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Wednesday 6 July 2022

Toni Packer

In his book, Zen Master Who, James Ford described Toni Packer as a “Zen teacher minus the ‘Zen’ and minus the ‘teacher.’”

Philip Kapleau had identified her as his heir at the Rochester Zen Center, but in 1980 she broke with him, informing him that she could no longer teach as a Buddhist. She established what was originally called the Genesee Valley Zen Center and would later became the Springwater Center for Meditative Inquiry.

Toni was stubbornly nondirective. There was, she pointed out, no “technique” for what they were doing. Naturally, some people found the approach discouraging. They wanted direction, and she refused to define procedures. There were, she insisted, no “authorities” who could lead one to what she called “awareing” or the “work of the moment.” One needed only to attend simply and directly to what was happening moment to moment.

Cypress Trees in the Garden: 385-408

The Story of Zen: 313-17, 355, 370, 371, 430-31


Wednesday 22 June 2022

John Daido Loori

Andy Anderson – a former resident at Zen Mountain Monastery – told me that John Daido Loori “was the most interesting teacher I’ve ever met by far. And I’ve met a lot. He didn’t ever come across as, ‘I’m a Zen priest. I’m a Zen Master.’ Totally the opposite. You know, he could play that role. And when he did it, he did it. But I’m an ex-football coach. I like strong masculine energy. So I was attracted to his energy and the way he did things. Old Navy man. Straight to the point. No bullshit. I liked that. Tough as nails, yet incredibly compassionate.”

“If you were having a beer with friends and telling stories, what story would you tell about Daido?”

“I think one of the funniest ones was, I was taking the compost out. And there was about two and a half feet of snow. And the compost is full, so I have a big garbage can, and I’m struggling along. Daido pulls up in his jeep and just looks at me from a distance. He watches me struggle for fifteen minutes. Finally get it all done. I’m walking back towards him, and I’m thinking, he’s going to say, ‘Wow! Andy, that’s hard work, isn’t it?’ Or, ‘Good job.’ So I come up to the jeep, and he says, ‘Jesus Christ, Andy! Where the Hell did you learn to empty compost? You’re doin’ it all wrong!’ Classic Daido.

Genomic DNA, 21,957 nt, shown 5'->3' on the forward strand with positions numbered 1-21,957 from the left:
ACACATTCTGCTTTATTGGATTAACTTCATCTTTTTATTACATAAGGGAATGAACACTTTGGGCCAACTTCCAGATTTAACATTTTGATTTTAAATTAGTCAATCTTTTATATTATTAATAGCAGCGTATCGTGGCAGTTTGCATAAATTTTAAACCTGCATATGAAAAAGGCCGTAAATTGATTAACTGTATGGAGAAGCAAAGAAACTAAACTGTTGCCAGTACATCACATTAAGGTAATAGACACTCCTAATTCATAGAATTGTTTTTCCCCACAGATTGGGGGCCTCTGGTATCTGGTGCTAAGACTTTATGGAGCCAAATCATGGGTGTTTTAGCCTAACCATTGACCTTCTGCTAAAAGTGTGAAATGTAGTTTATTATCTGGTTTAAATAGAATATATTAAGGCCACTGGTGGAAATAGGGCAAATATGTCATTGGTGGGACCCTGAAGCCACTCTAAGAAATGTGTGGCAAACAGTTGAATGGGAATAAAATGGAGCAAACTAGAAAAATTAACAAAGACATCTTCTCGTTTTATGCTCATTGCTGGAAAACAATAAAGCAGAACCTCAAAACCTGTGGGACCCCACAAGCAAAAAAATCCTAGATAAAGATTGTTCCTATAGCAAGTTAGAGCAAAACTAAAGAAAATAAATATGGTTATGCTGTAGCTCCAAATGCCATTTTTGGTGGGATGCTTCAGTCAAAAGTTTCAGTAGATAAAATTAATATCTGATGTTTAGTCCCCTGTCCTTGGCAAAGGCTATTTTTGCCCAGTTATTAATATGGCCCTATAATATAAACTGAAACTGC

“And then the other one I’ll never forget is I had face-to-face with him once, and we were talking about some pretty intense stuff. And towards the end, he goes deep into thought, and I think he’s going to say something profound. Finally he goes, ‘Jesus, Andy! Can’t they get you a robe that fits?’”

Cypress Trees in the Garden: 65, 224-25, 228, 232, 239, 251-269, 274, 280, 418-19, 47

The Story of Zen: 271, 272, 307-08, 336, 353, 355, 356, 357, 358, 378, 379


Wednesday 8 June 2022

Thich Nhat Hanh

“Some waves on the ocean are high,” Thich Nhat Hanh told his students, “and some are low. Waves appear to be born and to die. But if we look more deeply, we see that the waves, although coming and going, are also water, which is always there. Notions like high and low, birth and death can be applied to waves, but water is free of such distinctions. Enlightenment for a wave is the moment the wave realizes that it is water. At that moment, all fear of death disappears.”

Cypress Trees in the Garden: 439-466

The Story of Zen: 427

Wednesday 25 May 2022

Pat Hawk

Pat Hawk was a Redemptorist priest and a Dharma heir of Robert Aitken. Hawk facilitated both Christian contemplative retreats and Zen retreats at the Mercy Center in Tucson, Arizona. He kept the two separate although Zen students were welcome to attend the Contemplative retreats and the Christian contemplatives were welcome at the Zen retreats. Both focused on meditation, but, as Hawk put it, “We change the idols on the altar.”

Pat Hawk – Catholicism and Zen: 121-34, 140, 143, 185, 196

Thursday 12 May 2022

Thomas Hand

Thomas Hand was an American Jesuit working in Japan who studied Zen with Koun Yamada. At the first formal meeting between student and teacher, the student is asked to present his aspiration in taking up Zen practice. When Yamada put that question to Hand, the Jesuit admitted he wasn’t entirely sure. He was, he explained, a Roman Catholic priest, and he had no intention of becoming Buddhist or to change his vocation. Yamada smiled and told him that was quite all right. There were two types of Zen practice, Yamada said. “The first is really strict Buddhist Zen. You have all the statues and everything else like that, you follow all the Buddhist teaching and everything, and then there is just pure Zen. You will follow that, and that will make you a better Catholic.”

Catholicism and Zen: 9, 55-62, 63, 65, 66, 142, 143, 144, 172, 193, 197

Wednesday 27 April 2022

Hugo Enomiya-Lassalle

Hugo Enomiya-Lassalle was both a Jesuit priest and an authorized Zen teacher. Maria Reis Habito told me several stories about her time with him: “When I first came to sesshin, and I asked Father Lassalle, I said, ‘You know, I’m Christian, but I met this Buddhist master, and now he wants me to meditate, and do you think Jesus would mind if I did Buddhist meditation?’ And he looked at me and he said, ‘You know what? I wouldn’t worry about that.’ So I said, ‘Fine.’

“On another occasion I came into his dokusan, into the interview, and – I don’t know – I said a lot, and I was in trouble, I don’t know what. And he looked at me and said, ‘I forgot to put in my hearing-aids. Would you say all of this again?’ And with a smile I dropped it all and said, ‘You know what? It’s not important.’”

Catholicism and Zen: 14, 32-36, 38-41, 43, 45, 46, 53, 55, 56, 59, 66, 68, 76, 89, 90, 91, 111, 112, 119

The Story of Zen: 256-58, 317, 435